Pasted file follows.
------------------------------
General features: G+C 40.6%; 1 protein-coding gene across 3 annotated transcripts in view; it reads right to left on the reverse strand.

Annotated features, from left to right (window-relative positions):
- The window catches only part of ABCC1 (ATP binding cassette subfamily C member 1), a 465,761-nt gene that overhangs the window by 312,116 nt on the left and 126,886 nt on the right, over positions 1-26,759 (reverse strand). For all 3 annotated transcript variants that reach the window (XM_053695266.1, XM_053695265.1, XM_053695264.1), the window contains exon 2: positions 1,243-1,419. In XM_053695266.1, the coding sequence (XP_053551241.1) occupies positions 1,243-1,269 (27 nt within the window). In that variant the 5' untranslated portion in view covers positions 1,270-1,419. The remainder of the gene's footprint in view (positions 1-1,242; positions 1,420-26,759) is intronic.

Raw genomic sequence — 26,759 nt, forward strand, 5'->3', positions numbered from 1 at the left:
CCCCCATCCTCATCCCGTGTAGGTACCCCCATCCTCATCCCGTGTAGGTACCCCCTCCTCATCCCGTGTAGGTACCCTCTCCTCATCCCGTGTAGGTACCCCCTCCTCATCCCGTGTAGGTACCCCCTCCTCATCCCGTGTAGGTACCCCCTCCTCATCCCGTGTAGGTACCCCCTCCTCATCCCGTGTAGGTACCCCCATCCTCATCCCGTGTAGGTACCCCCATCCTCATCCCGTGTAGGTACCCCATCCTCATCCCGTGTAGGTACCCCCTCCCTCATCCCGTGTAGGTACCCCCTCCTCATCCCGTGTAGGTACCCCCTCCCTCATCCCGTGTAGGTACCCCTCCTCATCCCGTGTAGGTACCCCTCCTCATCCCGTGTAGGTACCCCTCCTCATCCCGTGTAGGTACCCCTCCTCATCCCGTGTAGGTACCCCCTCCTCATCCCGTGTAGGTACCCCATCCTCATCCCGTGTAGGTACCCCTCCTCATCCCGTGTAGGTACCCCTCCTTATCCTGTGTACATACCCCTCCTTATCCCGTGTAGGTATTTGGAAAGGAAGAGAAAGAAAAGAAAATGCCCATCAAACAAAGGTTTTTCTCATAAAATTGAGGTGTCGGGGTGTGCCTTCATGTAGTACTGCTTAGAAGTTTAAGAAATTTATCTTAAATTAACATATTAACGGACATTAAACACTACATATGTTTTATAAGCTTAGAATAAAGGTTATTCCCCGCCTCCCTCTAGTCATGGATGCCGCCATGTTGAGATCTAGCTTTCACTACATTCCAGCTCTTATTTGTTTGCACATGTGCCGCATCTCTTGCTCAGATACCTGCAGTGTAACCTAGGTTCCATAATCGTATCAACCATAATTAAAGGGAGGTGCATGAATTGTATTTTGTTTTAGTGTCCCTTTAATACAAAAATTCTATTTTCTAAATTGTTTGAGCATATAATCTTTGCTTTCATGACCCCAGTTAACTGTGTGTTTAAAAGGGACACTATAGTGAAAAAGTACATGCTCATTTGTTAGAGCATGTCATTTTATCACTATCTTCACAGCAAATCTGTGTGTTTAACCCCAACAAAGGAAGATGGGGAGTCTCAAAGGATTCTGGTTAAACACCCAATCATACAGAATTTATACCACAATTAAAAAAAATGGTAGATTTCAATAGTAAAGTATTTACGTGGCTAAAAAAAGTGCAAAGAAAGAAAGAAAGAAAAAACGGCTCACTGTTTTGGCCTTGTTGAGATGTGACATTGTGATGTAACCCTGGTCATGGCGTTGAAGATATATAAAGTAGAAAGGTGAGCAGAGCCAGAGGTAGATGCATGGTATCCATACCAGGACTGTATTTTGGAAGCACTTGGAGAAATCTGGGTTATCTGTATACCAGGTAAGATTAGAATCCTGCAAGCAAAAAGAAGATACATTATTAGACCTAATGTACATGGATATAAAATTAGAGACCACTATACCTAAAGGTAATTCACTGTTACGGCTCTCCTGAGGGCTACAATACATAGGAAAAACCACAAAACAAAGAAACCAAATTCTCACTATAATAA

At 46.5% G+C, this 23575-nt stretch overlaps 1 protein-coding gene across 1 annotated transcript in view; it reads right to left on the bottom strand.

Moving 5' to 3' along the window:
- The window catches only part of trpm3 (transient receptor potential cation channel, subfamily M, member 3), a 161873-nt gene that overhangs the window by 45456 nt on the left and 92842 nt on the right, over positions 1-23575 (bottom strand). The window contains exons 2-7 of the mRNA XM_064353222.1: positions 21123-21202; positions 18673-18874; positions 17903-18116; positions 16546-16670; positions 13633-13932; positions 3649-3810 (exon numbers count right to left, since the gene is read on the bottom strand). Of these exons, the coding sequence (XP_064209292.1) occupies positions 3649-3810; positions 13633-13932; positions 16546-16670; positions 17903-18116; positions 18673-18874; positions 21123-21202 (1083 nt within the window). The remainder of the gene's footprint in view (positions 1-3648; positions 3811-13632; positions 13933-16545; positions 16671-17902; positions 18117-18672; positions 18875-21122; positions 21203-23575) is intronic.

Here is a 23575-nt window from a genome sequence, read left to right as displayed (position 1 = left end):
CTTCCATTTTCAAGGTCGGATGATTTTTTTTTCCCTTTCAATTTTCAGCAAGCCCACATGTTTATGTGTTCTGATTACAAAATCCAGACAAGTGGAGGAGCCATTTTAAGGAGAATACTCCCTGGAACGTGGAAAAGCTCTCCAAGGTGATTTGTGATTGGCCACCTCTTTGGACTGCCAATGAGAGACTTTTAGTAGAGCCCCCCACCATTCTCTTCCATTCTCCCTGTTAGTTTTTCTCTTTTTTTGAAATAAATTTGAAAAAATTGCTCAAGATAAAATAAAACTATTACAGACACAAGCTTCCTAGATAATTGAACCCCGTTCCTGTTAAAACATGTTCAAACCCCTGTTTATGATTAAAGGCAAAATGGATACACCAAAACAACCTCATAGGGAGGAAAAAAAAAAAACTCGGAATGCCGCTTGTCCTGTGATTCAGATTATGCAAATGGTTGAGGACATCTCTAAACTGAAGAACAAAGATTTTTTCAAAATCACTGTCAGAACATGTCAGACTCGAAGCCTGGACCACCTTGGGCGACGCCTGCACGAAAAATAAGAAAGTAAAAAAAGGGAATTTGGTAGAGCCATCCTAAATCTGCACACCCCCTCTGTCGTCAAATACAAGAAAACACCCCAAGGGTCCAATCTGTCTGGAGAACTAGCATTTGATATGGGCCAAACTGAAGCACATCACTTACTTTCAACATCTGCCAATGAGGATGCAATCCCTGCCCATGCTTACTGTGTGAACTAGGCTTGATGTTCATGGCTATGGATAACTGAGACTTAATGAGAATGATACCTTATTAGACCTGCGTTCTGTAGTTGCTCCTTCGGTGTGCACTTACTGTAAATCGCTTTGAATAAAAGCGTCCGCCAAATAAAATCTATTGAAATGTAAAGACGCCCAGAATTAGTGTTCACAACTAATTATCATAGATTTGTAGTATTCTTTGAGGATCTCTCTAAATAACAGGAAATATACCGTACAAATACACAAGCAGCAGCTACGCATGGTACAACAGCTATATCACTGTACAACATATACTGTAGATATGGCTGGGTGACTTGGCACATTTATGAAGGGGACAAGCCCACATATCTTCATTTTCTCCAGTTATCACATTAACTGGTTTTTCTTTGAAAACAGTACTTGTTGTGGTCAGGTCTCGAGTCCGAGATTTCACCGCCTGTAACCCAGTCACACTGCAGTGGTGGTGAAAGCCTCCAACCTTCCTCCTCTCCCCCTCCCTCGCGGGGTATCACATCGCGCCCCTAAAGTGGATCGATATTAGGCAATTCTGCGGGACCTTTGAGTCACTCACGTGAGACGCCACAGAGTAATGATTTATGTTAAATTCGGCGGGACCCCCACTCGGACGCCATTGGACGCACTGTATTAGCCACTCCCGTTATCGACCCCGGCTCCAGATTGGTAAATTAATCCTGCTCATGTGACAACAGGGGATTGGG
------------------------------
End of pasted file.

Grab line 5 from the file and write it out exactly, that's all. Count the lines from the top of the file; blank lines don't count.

CCCCCATCCTCATCCCGTGTAGGTACCCCCATCCTCATCCCGTGTAGGTACCCCCTCCTCATCCCGTGTAGGTACCCTCTCCTCATCCCGTGTAGGTACCCCCTCCTCATCCCGTGTAGGTACCCCCTCCTCATCCCGTGTAGGTACCCCCTCCTCATCCCGTGTAGGTACCCCCTCCTCATCCCGTGTAGGTACCCCCATCCTCATCCCGTGTAGGTACCCCCATCCTCATCCCGTGTAGGTACCCCATCCTCATCCCGTGTAGGTACCCCCTCCCTCATCCCGTGTAGGTACCCCCTCCTCATCCCGTGTAGGTACCCCCTCCCTCATCCCGTGTAGGTACCCCTCCTCATCCCGTGTAGGTACCCCTCCTCATCCCGTGTAGGTACCCCTCCTCATCCCGTGTAGGTACCCCTCCTCATCCCGTGTAGGTACCCCCTCCTCATCCCGTGTAGGTACCCCATCCTCATCCCGTGTAGGTACCCCTCCTCATCCCGTGTAGGTACCCCTCCTTATCCTGTGTACATACCCCTCCTTATCCCGTGTAGGTATTTGGAAAGGAAGAGAAAGAAAAGAAAATGCCCATCAAACAAAGGTTTTTCTCATAAAATTGAGGTGTCGGGGTGTGCCTTCATGTAGTACTGCTTAGAAGTTTAAGAAATTTATCTTAAATTAACATATTAACGGACATTAAACACTACATATGTTTTATAAGCTTAGAATAAAGGTTATTCCCCGCCTCCCTCTAGTCATGGATGCCGCCATGTTGAGATCTAGCTTTCACTACATTCCAGCTCTTATTTGTTTGCACATGTGCCGCATCTCTTGCTCAGATACCTGCAGTGTAACCTAGGTTCCATAATCGTATCAACCATAATTAAAGGGAGGTGCATGAATTGTATTTTGTTTTAGTGTCCCTTTAATACAAAAATTCTATTTTCTAAATTGTTTGAGCATATAATCTTTGCTTTCATGACCCCAGTTAACTGTGTGTTTAAAAGGGACACTATAGTGAAAAAGTACATGCTCATTTGTTAGAGCATGTCATTTTATCACTATCTTCACAGCAAATCTGTGTGTTTAACCCCAACAAAGGAAGATGGGGAGTCTCAAAGGATTCTGGTTAAACACCCAATCATACAGAATTTATACCACAATTAAAAAAAATGGTAGATTTCAATAGTAAAGTATTTACGTGGCTAAAAAAAGTGCAAAGAAAGAAAGAAAGAAAAAACGGCTCACTGTTTTGGCCTTGTTGAGATGTGACATTGTGATGTAACCCTGGTCATGGCGTTGAAGATATATAAAGTAGAAAGGTGAGCAGAGCCAGAGGTAGATGCATGGTATCCATACCAGGACTGTATTTTGGAAGCACTTGGAGAAATCTGGGTTATCTGTATACCAGGTAAGATTAGAATCCTGCAAGCAAAAAGAAGATACATTATTAGACCTAATGTACATGGATATAAAATTAGAGACCACTATACCTAAAGGTAATTCACTGTTACGGCTCTCCTGAGGGCTACAATACATAGGAAAAACCACAAAACAAAGAAACCAAATTCTCACTATAATAA